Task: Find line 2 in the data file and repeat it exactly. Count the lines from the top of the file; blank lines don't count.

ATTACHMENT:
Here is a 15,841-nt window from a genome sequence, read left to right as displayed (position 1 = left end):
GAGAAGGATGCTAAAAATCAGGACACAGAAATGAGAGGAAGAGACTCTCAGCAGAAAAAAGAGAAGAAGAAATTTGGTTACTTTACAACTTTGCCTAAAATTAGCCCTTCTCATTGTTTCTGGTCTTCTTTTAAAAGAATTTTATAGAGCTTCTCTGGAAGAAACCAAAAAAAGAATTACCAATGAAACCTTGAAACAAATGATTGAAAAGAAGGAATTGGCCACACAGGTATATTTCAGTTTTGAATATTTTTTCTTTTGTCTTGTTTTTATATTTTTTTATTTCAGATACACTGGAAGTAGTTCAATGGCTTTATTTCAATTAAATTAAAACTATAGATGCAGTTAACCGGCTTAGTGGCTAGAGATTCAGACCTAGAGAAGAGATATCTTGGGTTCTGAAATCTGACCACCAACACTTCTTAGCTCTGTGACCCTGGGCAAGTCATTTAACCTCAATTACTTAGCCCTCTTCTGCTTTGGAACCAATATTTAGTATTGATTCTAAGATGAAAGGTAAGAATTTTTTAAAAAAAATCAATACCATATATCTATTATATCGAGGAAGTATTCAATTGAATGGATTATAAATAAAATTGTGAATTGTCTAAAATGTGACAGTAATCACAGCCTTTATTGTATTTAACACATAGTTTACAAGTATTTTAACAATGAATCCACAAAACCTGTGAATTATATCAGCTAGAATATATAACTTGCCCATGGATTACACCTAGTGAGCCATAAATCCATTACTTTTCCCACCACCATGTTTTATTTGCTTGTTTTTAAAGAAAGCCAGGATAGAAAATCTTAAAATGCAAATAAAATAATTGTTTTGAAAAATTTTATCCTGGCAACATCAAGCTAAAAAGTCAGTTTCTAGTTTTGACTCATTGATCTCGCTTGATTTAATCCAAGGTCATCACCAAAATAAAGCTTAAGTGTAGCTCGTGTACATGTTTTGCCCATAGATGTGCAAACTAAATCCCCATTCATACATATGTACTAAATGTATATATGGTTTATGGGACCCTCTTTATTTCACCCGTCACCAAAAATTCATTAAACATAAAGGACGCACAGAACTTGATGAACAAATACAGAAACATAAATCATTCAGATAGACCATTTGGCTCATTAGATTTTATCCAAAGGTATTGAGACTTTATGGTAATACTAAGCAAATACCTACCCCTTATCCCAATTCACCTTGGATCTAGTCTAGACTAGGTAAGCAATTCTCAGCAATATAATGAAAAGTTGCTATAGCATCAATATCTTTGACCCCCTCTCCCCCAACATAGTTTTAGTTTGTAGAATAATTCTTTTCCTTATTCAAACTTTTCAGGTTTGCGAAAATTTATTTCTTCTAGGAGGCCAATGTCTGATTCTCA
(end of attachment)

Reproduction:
GAGAAGGATGCTAAAAATCAGGACACAGAAATGAGAGGAAGAGACTCTCAGCAGAAAAAAGAGAAGAAGAAATTTGGTTACTTTACAACTTTGCCTAAAATTAGCCCTTCTCATTGTTTCTGGTCTTCTTTTAAAAGAATTTTATAGAGCTTCTCTGGAAGAAACCAAAAAAAGAATTACCAATGAAACCTTGAAACAAATGATTGAAAAGAAGGAATTGGCCACACAGGTATATTTCAGTTTTGAATATTTTTTCTTTTGTCTTGTTTTTATATTTTTTTATTTCAGATACACTGGAAGTAGTTCAATGGCTTTATTTCAATTAAATTAAAACTATAGATGCAGTTAACCGGCTTAGTGGCTAGAGATTCAGACCTAGAGAAGAGATATCTTGGGTTCTGAAATCTGACCACCAACACTTCTTAGCTCTGTGACCCTGGGCAAGTCATTTAACCTCAATTACTTAGCCCTCTTCTGCTTTGGAACCAATATTTAGTATTGATTCTAAGATGAAAGGTAAGAATTTTTTAAAAAAAATCAATACCATATATCTATTATATCGAGGAAGTATTCAATTGAATGGATTATAAATAAAATTGTGAATTGTCTAAAATGTGACAGTAATCACAGCCTTTATTGTATTTAACACATAGTTTACAAGTATTTTAACAATGAATCCACAAAACCTGTGAATTATATCAGCTAGAATATATAACTTGCCCATGGATTACACCTAGTGAGCCATAAATCCATTACTTTTCCCACCACCATGTTTTATTTGCTTGTTTTTAAAGAAAGCCAGGATAGAAAATCTTAAAATGCAAATAAAATAATTGTTTTGAAAAATTTTATCCTGGCAACATCAAGCTAAAAAGTCAGTTTCTAGTTTTGACTCATTGATCTCGCTTGATTTAATCCAAGGTCATCACCAAAATAAAGCTTAAGTGTAGCTCGTGTACATGTTTTGCCCATAGATGTGCAAACTAAATCCCCATTCATACATATGTACTAAATGTATATATGGTTTATGGGACCCTCTTTATTTCACCCGTCACCAAAAATTCATTAAACATAAAGGACGCACAGAACTTGATGAACAAATACAGAAACATAAATCATTCAGATAGACCATTTGGCTCATTAGATTTTATCCAAAGGTATTGAGACTTTATGGTAATACTAAGCAAATACCTACCCCTTATCCCAATTCACCTTGGATCTAGTCTAGACTAGGTAAGCAATTCTCAGCAATATAATGAAAAGTTGCTATAGCATCAATATCTTTGACCCCCTCTCCCCCAACATAGTTTTAGTTTGTAGAATAATTCTTTTCCTTATTCAAACTTTTCAGGTTTGCGAAAATTTATTTCTTCTAGGAGGCCAATGTCTGATTCTCA